ATLANTA — In a college football world where Maryland beats Texas and it isn’t even really an upset, an SEC team (well, kinda) gives up 43 points and 492 yards to an FCS team and Michigan wears Halloween costumes that could only be safely viewed with eclipse glasses, it’s comforting to know at least one constant remains.
Well, comforting if you’re an Alabama fan. It has to be pretty depressing for the rest of college football.
It remains to be seen whether the Crimson Tide’s offense and quarterback Jalen Hurts still have a lot of improving to do or if Florida State’s defense is just that good.
One thing does seem certain, though. Alabama is still Alabama. We may have a lot of new names to learn on defense. But the Crimson Tide served notice in their win Saturday night over Florida State that everybody else in college football is playing for the other three playoff spots.
Even the final score, 24-7, had familiar feel to it. That was the score in Bama’s last trip to Atlanta, when the Crimson Tide methodically wore down Washington in the playoff semifinal.
The game might not have lived up to its billing as The Greatest Opener of All Time, either competitively or artistically. And maybe Alabama wasn’t as thoroughly dominating as it was in last year’s season opener, a 52-6 romp over a ridiculously hyped Southern Cal team. But you can attribute much of that to Florida State’s defense, one of the few that actually looks like Alabama’s athletic equal.
The Crimson Tide won despite gaining only 269 yards and 13 first downs, converting only three of 16 third-down attempts (although they were 2-for-2 on fourth down) and missing two very makeable field goal attempts.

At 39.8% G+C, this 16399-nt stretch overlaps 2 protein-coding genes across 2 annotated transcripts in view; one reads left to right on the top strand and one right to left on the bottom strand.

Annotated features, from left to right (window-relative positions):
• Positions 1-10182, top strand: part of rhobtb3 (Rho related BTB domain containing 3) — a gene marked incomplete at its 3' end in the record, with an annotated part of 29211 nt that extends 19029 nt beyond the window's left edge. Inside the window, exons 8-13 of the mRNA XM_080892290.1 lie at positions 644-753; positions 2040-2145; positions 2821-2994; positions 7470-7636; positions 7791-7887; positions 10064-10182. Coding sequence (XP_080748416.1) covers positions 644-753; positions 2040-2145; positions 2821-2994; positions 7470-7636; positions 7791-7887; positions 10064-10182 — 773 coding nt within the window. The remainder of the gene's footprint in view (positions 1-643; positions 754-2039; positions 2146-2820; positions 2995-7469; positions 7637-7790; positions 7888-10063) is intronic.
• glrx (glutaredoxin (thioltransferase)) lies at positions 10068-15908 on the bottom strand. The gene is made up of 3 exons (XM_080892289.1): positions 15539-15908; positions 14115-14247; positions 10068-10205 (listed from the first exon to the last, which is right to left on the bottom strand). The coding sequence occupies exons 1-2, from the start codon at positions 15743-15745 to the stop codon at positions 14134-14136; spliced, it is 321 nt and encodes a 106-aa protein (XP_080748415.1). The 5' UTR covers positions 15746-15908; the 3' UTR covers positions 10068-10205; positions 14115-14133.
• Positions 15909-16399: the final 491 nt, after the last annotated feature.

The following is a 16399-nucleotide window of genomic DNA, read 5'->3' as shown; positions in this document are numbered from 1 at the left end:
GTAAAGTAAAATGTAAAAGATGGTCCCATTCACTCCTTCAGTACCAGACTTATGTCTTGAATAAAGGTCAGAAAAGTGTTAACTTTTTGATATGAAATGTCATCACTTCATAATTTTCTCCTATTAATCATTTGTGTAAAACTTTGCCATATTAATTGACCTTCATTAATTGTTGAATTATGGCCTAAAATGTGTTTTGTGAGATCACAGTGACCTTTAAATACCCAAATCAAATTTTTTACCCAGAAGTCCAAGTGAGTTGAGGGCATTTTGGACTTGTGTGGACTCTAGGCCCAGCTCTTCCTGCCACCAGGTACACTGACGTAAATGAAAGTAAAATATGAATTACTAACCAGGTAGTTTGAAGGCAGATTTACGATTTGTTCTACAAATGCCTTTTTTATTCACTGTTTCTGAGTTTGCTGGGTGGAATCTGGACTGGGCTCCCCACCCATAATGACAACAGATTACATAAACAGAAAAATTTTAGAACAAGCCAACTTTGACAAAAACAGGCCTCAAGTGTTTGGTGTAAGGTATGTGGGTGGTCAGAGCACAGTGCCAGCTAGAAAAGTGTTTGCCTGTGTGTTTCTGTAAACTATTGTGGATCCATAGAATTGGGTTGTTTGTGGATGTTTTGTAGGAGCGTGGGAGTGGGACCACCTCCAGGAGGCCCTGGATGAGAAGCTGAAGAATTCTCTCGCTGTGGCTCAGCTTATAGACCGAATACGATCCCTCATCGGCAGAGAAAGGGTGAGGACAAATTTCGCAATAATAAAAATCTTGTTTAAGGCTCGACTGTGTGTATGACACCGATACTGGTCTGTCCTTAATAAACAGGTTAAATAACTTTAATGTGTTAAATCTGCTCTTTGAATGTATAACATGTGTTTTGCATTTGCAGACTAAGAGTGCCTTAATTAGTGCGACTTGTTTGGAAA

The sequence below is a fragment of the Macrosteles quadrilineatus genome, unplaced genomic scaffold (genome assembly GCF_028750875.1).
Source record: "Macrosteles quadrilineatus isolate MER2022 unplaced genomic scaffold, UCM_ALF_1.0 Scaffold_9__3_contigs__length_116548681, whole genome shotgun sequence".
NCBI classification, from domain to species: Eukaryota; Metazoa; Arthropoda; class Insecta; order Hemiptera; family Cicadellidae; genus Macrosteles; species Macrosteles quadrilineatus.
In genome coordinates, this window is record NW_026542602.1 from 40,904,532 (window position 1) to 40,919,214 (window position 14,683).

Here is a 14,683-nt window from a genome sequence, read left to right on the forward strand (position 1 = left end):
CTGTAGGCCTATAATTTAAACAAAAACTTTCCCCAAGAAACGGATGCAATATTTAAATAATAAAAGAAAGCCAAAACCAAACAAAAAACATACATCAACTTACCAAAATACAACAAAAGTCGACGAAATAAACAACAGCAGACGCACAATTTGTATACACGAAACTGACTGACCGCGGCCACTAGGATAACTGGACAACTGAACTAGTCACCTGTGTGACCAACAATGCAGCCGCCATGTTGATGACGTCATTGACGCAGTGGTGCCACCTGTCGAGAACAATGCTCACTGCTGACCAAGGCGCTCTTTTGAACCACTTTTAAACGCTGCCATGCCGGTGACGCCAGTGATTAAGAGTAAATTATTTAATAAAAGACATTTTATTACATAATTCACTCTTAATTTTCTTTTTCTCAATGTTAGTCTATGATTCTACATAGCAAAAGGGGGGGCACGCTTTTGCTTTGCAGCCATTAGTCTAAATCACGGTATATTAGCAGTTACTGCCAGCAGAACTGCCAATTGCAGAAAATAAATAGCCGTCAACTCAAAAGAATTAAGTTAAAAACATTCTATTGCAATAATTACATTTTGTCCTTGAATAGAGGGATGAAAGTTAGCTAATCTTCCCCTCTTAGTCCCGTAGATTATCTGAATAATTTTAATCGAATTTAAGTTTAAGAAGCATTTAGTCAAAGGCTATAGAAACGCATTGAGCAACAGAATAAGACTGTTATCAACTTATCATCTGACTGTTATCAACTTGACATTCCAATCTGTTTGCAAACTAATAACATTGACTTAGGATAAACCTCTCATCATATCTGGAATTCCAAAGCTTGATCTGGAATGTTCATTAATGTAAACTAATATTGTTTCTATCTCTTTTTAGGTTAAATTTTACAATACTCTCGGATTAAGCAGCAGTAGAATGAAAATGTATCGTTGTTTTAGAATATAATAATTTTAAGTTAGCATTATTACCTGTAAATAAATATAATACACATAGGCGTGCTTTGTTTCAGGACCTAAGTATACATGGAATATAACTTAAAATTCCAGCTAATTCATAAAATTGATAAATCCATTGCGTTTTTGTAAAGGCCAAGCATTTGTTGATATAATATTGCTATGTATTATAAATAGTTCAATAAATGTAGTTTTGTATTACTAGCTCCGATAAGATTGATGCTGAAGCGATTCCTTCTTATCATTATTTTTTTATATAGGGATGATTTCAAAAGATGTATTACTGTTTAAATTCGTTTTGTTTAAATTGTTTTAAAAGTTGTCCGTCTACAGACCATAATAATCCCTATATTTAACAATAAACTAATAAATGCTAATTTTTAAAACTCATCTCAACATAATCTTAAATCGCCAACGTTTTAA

In other words, a typical Alabama win.
“You can always pick out a few things that were really ugly,” said Alabama coach Nick Saban. “But I’m really proud of the way they competed. They played really hard in the game. Hopefully we’ll focus on improving from here on out to try to get better as a team. We certainly know where we’re at right now.”
So does everybody else in college football. If Ohio State and Florida State are indeed the second and third best teams in the country, as the preseason polls stated, then the best anybody can hope for is that complacency and arrogance will infect the Alabama locker room. Don’t bet on that.
If this were anybody else, it would be shocking how the Crimson Tide won. They were already replacing seven defensive starters who have moved on to the NFL.
That alone would be more than most teams could handle. But they also had to deal with in-game attrition. By the second half they were playing without three of their starting linebackers (Anfernee Jennings, Christian Miller and Rashaan Evans) and one of their top reserves (Terrell Lewis). From all appearances, though, it looked like they still had Reuben Foster, Reggie Ragland, Tim Williams and Ryan Anderson on the field.
“It was a physical game,” Saban said. “We had a lot of guys banged up at halftime and we had some other guys step up and do a good job for us, so I was really proud of the will to win, the will to hang in there, the perseverance the players showed, especially in the second half.”
Break down Florida State’s offensive numbers. The Seminoles finished with un-FSU-like numbers – 250 yards on 60 plays. Nearly 51 percent of their production – 127 yards – came on their first two possessions. Bama held FSU to 123 yards on 42 plays – a meager 2.9 yards per play – the rest of the game.
Florida State’s final 12 possessions produced seven punts, a blocked field goal attempt, one lost fumble, two interceptions and three meaningless plays as the clock mercifully ran out.
Brand new building, same old results. This was Bama’s 10th consecutive win in Atlanta since losing to Florida in the 2008 SEC Championship Game.
“I think this Mercedes Benz Stadium is a fantastic venue to play in.,” Saban said. “It was a great experience for our players to have the opportunity to play here, and we played a really good team. So, a lot of good things. But it’s one game. We have a long season. We’re going to have to get other players ready to compete at a high level but don’t have as much experience if we’re going to improve as a team. That’s the focus that we have right now – what’s ahead, not what’s behind us.”
Indeed, a long season ahead – both for Saban’s eternal quest for perfection and for the rest of college football.